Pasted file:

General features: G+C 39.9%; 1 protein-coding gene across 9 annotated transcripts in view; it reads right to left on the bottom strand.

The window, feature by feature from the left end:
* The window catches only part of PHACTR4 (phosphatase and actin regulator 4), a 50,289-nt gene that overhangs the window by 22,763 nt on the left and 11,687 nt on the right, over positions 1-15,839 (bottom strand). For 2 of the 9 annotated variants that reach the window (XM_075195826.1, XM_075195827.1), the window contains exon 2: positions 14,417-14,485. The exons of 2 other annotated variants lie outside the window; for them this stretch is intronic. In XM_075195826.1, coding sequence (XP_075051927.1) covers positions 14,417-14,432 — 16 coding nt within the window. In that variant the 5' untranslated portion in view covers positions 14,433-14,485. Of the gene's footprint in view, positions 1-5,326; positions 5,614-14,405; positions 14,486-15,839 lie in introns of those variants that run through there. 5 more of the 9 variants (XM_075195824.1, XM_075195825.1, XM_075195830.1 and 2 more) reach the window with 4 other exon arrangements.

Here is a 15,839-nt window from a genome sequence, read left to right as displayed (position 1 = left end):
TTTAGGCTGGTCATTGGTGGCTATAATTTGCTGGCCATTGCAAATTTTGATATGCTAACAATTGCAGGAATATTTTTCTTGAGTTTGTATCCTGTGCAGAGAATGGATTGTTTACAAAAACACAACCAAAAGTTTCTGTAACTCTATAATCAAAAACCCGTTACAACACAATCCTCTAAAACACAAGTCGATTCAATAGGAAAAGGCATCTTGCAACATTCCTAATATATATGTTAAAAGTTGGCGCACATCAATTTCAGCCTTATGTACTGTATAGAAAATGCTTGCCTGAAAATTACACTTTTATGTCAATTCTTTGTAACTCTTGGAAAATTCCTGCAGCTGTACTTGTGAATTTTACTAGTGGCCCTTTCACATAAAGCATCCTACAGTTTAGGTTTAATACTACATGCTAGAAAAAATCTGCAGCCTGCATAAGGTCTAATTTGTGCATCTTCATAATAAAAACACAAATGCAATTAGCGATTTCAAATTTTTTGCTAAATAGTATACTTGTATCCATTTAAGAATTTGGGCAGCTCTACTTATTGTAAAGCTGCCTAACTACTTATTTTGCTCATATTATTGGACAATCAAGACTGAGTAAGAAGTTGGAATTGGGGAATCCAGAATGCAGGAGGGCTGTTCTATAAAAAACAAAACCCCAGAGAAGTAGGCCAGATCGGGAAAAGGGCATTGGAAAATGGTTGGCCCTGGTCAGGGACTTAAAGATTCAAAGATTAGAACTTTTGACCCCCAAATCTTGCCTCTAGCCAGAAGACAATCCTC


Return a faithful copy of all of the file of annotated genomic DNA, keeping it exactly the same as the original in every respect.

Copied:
General features: G+C 39.9%; 1 protein-coding gene across 9 annotated transcripts in view; it reads right to left on the bottom strand.

The window, feature by feature from the left end:
* The window catches only part of PHACTR4 (phosphatase and actin regulator 4), a 50,289-nt gene that overhangs the window by 22,763 nt on the left and 11,687 nt on the right, over positions 1-15,839 (bottom strand). For 2 of the 9 annotated variants that reach the window (XM_075195826.1, XM_075195827.1), the window contains exon 2: positions 14,417-14,485. The exons of 2 other annotated variants lie outside the window; for them this stretch is intronic. In XM_075195826.1, coding sequence (XP_075051927.1) covers positions 14,417-14,432 — 16 coding nt within the window. In that variant the 5' untranslated portion in view covers positions 14,433-14,485. Of the gene's footprint in view, positions 1-5,326; positions 5,614-14,405; positions 14,486-15,839 lie in introns of those variants that run through there. 5 more of the 9 variants (XM_075195824.1, XM_075195825.1, XM_075195830.1 and 2 more) reach the window with 4 other exon arrangements.

Here is a 15,839-nt window from a genome sequence, read left to right as displayed (position 1 = left end):
TTTAGGCTGGTCATTGGTGGCTATAATTTGCTGGCCATTGCAAATTTTGATATGCTAACAATTGCAGGAATATTTTTCTTGAGTTTGTATCCTGTGCAGAGAATGGATTGTTTACAAAAACACAACCAAAAGTTTCTGTAACTCTATAATCAAAAACCCGTTACAACACAATCCTCTAAAACACAAGTCGATTCAATAGGAAAAGGCATCTTGCAACATTCCTAATATATATGTTAAAAGTTGGCGCACATCAATTTCAGCCTTATGTACTGTATAGAAAATGCTTGCCTGAAAATTACACTTTTATGTCAATTCTTTGTAACTCTTGGAAAATTCCTGCAGCTGTACTTGTGAATTTTACTAGTGGCCCTTTCACATAAAGCATCCTACAGTTTAGGTTTAATACTACATGCTAGAAAAAATCTGCAGCCTGCATAAGGTCTAATTTGTGCATCTTCATAATAAAAACACAAATGCAATTAGCGATTTCAAATTTTTTGCTAAATAGTATACTTGTATCCATTTAAGAATTTGGGCAGCTCTACTTATTGTAAAGCTGCCTAACTACTTATTTTGCTCATATTATTGGACAATCAAGACTGAGTAAGAAGTTGGAATTGGGGAATCCAGAATGCAGGAGGGCTGTTCTATAAAAAACAAAACCCCAGAGAAGTAGGCCAGATCGGGAAAAGGGCATTGGAAAATGGTTGGCCCTGGTCAGGGACTTAAAGATTCAAAGATTAGAACTTTTGACCCCCAAATCTTGCCTCTAGCCAGAAGACAATCCTC